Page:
We responded to distress calls from more people that day some had been shot, an old women who had trouble breathing because of the tear gas. We ended up going into an occupied house because we heard that one of the medical team had been kidnapped. It turned out that he was just giving medicine to a diabetic person. When we were in the occupied house my friend talked to one of the soldiers about where he was from in Israel etc. The soldier was clearly upset and we could tell he didn't want to be there.

We tried to get into another occupied house where we heard someone was injured. We couldn't get there because a soldier outside threw a sound bomb at us and threatened to shoot us if we moved closer. We found out later that person was ok. Many people were injured and some were killed, several people were also arrested. Despite all the Israeli Army's talk of needing to arrest fighters none of the people they were after had ever been involved in attacking past the green line or even attacking Israeli settlements or checkpoints. They were primarily defensive fighters, who fought back when the army attacked.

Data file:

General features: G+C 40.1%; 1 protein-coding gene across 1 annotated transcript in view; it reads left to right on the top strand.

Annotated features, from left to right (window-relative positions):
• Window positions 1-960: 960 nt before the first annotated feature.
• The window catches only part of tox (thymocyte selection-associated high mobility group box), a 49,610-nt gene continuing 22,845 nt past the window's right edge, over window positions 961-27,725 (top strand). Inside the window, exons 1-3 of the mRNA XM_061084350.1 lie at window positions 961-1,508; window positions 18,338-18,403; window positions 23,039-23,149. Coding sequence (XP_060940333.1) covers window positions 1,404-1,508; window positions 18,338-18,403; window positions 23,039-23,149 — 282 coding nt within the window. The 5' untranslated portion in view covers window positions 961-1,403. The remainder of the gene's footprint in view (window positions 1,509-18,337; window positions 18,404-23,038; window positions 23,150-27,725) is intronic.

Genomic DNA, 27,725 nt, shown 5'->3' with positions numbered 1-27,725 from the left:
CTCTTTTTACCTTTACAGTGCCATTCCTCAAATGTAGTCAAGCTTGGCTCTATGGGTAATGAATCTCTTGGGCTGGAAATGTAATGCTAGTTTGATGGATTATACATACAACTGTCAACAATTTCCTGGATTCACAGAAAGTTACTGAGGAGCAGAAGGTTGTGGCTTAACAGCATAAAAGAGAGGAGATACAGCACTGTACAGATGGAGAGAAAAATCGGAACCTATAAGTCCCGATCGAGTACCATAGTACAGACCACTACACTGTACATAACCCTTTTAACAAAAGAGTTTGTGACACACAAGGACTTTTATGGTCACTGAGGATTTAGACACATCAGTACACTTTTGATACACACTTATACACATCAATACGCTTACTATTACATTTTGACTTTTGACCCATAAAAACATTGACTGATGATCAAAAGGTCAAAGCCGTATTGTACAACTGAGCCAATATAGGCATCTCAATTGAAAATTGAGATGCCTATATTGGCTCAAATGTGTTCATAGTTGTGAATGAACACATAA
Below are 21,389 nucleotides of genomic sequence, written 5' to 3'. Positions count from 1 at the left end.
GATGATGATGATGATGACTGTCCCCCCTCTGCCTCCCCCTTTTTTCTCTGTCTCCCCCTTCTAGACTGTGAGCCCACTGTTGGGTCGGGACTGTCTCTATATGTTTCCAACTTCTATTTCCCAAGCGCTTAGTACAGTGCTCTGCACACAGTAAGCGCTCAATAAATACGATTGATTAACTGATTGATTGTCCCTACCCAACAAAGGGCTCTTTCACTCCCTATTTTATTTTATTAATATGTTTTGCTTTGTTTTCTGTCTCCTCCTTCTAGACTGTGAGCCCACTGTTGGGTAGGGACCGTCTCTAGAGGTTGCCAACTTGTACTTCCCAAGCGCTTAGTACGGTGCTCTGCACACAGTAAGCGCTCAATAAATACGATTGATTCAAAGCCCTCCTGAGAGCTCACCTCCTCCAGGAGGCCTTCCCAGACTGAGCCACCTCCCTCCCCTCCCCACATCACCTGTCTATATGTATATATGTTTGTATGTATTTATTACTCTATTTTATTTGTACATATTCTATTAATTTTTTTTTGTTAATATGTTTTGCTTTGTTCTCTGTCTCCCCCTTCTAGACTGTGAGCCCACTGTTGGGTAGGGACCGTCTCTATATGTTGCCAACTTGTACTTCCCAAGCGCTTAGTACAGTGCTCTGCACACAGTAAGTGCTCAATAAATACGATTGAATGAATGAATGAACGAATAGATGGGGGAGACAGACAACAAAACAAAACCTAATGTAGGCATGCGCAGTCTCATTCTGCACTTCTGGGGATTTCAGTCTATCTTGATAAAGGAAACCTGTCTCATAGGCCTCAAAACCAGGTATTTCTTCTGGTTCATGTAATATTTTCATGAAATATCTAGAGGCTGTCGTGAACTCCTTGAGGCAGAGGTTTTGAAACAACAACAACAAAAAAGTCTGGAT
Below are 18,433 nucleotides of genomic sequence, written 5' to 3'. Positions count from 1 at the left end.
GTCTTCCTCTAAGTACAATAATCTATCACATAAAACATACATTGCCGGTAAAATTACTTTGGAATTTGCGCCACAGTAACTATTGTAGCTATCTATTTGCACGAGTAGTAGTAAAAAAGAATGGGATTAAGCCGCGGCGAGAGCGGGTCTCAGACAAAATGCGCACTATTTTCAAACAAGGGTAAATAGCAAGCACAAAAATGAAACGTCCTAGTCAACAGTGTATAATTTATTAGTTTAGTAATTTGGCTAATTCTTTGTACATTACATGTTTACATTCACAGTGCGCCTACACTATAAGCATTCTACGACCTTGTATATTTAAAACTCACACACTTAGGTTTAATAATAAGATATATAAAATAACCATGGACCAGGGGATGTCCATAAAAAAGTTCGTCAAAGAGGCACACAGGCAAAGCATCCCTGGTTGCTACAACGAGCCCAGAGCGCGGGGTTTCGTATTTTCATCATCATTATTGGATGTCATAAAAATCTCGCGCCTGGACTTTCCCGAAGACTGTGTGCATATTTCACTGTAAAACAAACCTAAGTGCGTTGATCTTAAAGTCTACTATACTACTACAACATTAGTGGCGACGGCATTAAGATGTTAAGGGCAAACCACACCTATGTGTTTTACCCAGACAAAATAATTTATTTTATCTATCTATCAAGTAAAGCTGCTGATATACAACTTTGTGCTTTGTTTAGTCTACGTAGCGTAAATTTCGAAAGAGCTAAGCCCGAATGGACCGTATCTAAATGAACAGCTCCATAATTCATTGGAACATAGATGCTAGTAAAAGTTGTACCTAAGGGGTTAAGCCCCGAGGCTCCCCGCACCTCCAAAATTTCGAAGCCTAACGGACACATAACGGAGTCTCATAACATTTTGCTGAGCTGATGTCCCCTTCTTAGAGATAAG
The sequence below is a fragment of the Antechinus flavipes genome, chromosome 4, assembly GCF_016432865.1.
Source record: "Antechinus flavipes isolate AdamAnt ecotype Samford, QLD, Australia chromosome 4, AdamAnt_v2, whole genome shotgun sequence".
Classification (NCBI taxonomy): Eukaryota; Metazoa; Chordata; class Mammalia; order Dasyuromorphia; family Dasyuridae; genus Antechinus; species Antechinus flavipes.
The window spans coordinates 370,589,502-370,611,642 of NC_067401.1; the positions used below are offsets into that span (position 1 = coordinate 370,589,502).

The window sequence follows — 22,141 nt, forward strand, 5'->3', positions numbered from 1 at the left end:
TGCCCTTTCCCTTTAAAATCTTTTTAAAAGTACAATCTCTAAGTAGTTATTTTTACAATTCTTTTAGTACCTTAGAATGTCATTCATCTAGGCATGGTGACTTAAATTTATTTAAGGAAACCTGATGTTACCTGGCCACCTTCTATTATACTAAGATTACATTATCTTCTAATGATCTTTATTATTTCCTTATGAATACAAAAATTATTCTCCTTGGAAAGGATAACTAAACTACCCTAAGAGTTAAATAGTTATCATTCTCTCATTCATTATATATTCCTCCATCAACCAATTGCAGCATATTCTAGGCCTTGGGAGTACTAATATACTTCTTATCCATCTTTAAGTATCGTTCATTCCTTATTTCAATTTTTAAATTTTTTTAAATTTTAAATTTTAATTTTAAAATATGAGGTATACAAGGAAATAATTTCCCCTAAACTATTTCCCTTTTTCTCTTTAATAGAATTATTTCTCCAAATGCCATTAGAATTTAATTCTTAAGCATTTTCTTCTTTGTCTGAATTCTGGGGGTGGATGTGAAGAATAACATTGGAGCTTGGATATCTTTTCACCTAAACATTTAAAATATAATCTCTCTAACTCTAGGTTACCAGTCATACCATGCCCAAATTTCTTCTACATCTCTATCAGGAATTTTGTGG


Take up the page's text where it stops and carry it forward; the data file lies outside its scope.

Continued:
Finally the army withdrew from 4 of the 5 houses and all of the jeeps left. One of the boarder police jeeps came back to remove their people from the last house. They came in guns blazing and shot a kid in the head with live ammunition. They drove off Tuesday afternoon, none of us were sure when they would return.